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Badlands National Park: A First Timer’s Guide

Wander through a prehistoric wonderland of colorful rock formations, fossils and prairies in southwestern South Dakota.

The surreal landscapes of South Dakota’s Badlands National Park have been created over millions of years. Rivers raged and winds gushed, depositing layer upon layer of rock until the buttes and spiers pointed skyward. Each layer has a different shade, as if stripes of yellow, orange, purple, gray and brown have been painted on. It’s the kind of place that makes you gasp out loud. Then comes the silence as you take it all in.

The Lakota called this region “mako sica”, meaning “evil lands”. It’s a fitting name for such an intimidating place. Winters were cold and stormy, summers were dry and hot, and canyons and buttes formed an unforgiving maze. Archaeological evidence suggests that the Lakota hunted here seasonally without creating a permanent habitat.

The Badlands were approved as a national monument in 1929 and officially designated a national park in 1978, which would preserve and protect 244,000 acres of otherworldly rock formations, prairies, wildlife, and one of the world’s most abundant fossil beds. Here’s how to plan a trip to Badlands National Park so you can see it for yourself.

Sunset over Badlands National Park
Admire the many different shades of color as the sun sets over the Badlands © Tamara Gane / Lonely Planet

When should I go to Badlands National Park?

Badlands National Park is open 24 hours, 365 days a year. In summer, temperatures rise up to 45℃ (114℉). This is the time of year when the park is at its busiest (although at 244,000 acres, it rarely feels crowded). If you plan to participate in outdoor recreation, bring plenty of water and head out in the morning before it gets too hot. Keep an eye on the weather and plan activities such as scenic drives and trips to visitor centers during the hottest parts of the day so you have air conditioning to cool off.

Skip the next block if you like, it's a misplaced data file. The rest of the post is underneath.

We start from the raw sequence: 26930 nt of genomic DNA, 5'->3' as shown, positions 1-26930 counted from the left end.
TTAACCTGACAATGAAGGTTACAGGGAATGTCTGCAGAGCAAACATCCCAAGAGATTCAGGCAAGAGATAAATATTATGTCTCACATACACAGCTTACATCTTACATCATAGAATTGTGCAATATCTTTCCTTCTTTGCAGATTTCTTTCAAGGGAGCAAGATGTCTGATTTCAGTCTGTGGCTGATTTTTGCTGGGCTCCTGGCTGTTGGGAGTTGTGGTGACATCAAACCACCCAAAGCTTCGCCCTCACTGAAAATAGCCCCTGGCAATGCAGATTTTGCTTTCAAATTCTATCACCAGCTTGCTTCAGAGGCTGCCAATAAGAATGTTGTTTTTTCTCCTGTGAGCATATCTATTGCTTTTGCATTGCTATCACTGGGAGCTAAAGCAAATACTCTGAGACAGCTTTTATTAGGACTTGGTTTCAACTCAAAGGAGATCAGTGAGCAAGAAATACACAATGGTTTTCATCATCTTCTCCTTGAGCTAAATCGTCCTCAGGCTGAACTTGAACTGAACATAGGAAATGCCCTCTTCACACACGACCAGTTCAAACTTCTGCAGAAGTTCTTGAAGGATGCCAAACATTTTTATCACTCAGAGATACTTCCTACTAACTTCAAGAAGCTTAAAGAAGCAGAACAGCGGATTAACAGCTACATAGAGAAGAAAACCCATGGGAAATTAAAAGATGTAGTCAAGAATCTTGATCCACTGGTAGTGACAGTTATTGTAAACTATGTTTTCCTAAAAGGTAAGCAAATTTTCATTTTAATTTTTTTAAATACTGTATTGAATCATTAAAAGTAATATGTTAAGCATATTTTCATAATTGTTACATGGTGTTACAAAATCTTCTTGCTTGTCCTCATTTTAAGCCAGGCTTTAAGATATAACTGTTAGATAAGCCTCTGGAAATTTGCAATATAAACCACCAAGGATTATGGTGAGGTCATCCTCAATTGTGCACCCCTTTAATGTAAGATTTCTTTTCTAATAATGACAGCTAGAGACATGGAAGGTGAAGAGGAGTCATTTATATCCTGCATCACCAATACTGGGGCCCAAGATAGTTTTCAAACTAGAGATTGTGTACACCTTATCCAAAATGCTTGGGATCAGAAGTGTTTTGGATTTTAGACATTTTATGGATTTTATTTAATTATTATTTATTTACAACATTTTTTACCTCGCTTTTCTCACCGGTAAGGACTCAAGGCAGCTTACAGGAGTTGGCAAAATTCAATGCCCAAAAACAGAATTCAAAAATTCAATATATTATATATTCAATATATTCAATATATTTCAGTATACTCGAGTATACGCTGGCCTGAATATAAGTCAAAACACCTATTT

In winter, Badlands National Park receives up to 60cm of snow and temperatures can drop below 4℃ (40℉). Prepare for extreme cold and check the NPS website for up-to-date information on road closures and driving conditions before your visit.

The shoulder seasons of April/May or September/October are the best times to visit Badlands National Park. Temperatures are mild and the park is generally quiet. September is especially worth it with temperatures reaching the mid-70s (23℃) and relatively few visitors after Labor Day.

How much time should I spend in Badlands National Park?

Plan to spend two to three days on your trip to Badlands National Park. That said, even day trips are worth it. If you only have a few hours, focus on scenic drives with stops at viewpoints to enjoy the views.

If you’re lucky enough to spend a few days in Badlands National Park, spend your time hiking, viewing wildlife, and exploring the visitor centers.

Is it easy to travel in and around Badlands National Park?